San Diego is a town chock full of talented photographers. From the photojournalists at our local newspapers to the locals who shoot for national magazines like Rolling Stone and Sports Illustrated, to the hipster music fans who tote their Holgaroids and Dianas to local shows, and the street photographers who spend hours exploring our city, this is a region with a lot of photographic energy.

Matt Mallams. Photo by Elyse Butler

Today, we launch a new feature in Credentialed that we call “Perspective.” We’ll be regularly bringing you Q&A’s with talented local photographers in our community and featuring some of their work here. We kick off the feature with questions for Matt Mallams, a self-proclaimed “graphic documentary” photographer, who is consistently making waves in the national photo community.

He is a co-founder of the Aevum photo collective and is spending his summer in Hawaii, gaining a fresh perspective on the world before returning to Ocean Beach later this year.

So, you’re off to Hawaii for the summer. What do you plan to do while you’re there? Are you working on a specific project or is this more like a retreat, a new place to look at with a fresh set of eyes?

Exactly, a new place. If I get the opportunity to spend some time to explore a new town, I’ll take it. I photograph more when I am getting to know a new spot.

I have some new projects I’m working on, I am doing a lot of street photography, focusing on the tourists in Waikiki and I am continuing to explore new avenues of putting my pictures up in public. And I’ve been getting in to screen-printing. I am working on blending my street photography and silk-screening together and creating a set of designs and t-shirts. In the end I want to blend all of these and create a body of work with public art, photography, and printmaking.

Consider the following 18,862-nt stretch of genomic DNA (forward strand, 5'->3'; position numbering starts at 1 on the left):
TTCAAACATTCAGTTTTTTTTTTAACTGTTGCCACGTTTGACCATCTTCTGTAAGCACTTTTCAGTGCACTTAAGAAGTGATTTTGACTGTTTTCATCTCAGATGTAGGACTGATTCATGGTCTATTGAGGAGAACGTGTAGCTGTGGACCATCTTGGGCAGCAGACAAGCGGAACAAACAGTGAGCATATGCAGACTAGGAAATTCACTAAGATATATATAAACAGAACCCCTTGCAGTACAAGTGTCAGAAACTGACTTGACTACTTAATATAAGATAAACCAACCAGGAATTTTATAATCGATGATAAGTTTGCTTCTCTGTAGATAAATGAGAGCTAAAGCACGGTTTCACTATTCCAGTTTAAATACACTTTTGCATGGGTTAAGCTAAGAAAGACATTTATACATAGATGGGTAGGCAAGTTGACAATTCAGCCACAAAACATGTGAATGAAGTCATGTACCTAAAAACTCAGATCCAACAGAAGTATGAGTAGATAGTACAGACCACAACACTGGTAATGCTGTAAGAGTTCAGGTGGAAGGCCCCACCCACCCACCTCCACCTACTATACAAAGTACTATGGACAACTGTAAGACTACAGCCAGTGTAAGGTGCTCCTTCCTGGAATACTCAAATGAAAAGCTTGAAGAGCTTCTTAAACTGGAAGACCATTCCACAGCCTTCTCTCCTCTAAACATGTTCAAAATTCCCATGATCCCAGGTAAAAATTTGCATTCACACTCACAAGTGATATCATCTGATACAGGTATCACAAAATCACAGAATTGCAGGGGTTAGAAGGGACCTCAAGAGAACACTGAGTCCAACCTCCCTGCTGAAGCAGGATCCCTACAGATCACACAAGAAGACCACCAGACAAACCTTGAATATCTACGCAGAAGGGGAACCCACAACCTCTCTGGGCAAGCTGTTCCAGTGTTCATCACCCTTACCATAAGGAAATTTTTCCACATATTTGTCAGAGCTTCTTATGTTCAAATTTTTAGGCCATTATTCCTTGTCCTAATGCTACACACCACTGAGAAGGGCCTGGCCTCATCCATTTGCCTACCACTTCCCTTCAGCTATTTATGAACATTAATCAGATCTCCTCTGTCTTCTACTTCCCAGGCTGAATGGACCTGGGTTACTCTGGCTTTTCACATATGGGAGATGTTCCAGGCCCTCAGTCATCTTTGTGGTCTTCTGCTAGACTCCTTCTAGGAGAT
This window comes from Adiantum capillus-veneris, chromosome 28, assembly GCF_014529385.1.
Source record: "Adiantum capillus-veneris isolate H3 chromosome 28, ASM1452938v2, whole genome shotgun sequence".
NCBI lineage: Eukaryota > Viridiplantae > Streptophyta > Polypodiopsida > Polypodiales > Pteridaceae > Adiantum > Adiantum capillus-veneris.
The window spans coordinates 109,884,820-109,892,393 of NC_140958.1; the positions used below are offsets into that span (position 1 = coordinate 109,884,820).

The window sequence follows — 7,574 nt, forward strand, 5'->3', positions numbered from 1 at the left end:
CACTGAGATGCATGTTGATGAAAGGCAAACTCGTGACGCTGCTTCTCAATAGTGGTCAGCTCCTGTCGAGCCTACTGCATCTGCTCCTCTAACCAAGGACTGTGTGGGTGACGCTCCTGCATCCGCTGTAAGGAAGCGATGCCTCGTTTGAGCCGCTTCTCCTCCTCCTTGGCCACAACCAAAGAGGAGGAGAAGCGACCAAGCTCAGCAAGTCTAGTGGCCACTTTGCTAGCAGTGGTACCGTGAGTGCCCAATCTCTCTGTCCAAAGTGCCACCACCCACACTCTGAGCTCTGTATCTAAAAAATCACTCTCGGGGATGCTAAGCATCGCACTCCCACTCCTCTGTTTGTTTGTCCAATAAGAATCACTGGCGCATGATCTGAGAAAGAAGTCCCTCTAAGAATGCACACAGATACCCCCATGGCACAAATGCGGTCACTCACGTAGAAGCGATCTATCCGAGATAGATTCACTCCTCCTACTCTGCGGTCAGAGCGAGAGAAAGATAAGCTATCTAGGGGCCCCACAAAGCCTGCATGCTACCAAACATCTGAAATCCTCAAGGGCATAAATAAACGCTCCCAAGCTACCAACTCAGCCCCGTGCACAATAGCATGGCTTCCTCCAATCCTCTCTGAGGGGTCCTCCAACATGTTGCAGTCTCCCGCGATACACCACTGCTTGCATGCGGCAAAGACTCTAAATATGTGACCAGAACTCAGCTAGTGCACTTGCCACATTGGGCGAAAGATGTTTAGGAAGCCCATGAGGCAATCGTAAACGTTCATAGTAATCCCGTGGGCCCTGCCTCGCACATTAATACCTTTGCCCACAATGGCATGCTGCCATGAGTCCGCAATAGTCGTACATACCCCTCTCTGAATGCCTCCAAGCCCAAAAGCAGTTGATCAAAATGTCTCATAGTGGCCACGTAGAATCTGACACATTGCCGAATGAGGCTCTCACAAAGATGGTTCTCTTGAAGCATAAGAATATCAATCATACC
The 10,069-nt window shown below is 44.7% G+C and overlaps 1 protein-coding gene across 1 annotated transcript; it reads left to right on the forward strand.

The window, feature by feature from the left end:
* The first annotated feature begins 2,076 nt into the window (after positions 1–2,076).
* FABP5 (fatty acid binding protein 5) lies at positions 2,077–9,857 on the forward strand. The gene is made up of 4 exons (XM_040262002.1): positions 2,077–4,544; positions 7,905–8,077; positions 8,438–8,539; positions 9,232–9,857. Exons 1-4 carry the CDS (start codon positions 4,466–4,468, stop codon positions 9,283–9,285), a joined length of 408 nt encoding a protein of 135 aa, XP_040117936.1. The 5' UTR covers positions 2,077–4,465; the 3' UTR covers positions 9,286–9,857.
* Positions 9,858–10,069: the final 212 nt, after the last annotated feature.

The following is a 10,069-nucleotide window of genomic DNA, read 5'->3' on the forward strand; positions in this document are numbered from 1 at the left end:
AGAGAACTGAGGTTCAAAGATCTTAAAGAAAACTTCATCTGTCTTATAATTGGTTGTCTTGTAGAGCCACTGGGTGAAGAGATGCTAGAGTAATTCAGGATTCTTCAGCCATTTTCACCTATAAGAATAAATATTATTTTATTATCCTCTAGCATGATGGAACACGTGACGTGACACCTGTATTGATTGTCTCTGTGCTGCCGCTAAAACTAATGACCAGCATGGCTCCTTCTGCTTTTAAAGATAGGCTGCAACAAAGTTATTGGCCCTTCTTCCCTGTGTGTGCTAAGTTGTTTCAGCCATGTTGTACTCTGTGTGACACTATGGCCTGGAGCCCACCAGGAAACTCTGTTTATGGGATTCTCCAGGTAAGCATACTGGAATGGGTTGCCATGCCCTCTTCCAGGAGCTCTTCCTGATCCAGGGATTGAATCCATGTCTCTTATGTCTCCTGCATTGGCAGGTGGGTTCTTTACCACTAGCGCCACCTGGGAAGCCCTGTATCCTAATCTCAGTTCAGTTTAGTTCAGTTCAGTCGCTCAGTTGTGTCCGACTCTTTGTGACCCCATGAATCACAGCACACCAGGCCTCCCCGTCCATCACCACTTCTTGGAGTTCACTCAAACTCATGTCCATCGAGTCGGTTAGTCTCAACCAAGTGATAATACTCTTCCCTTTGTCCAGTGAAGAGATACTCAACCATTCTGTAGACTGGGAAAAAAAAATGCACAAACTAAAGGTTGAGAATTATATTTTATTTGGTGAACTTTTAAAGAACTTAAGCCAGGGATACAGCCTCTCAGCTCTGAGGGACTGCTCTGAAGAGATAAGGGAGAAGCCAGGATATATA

Your most recent blog post features photos of your grandfather standing over the casket of his grandmother, who died recently. Tell me about the importance to you of doing personal work and any challenges you face documenting the lives of people close to you.

Yes, I paired the photo of my grandfather standing over my grandmother’s casket with a photo from their wedding day 61 years ago. I wanted to share the very beginning moment of their relationship, with their very last. Doing personal work is very important to me, it is the basis of what I do. Almost everything I shoot is self-initiated, I have to be excited about what I’m documenting to make a good picture. I haven’t faced many challenges photographing my close relationships, as everyone is supportive of what I do.

You and a few other photographers started the AEVUM photo collective, which features a great selection of projects. What’s the importance of having a photo collective and what does that allow you to do that you otherwise wouldn’t be able to achieve alone?

Power in numbers. Aevum is basically a close-knit set of friends who came together to expand the potential of the individual. Aevum, for us, is a place of support and it’s not about competition. It is a great space for creativity and brainstorming. Being in a photo-collective is not for everyone, but it something that helps me keep focused and inspired.

You have a very distinct style. Can you describe it in your own words and tell me how it developed to what it is today?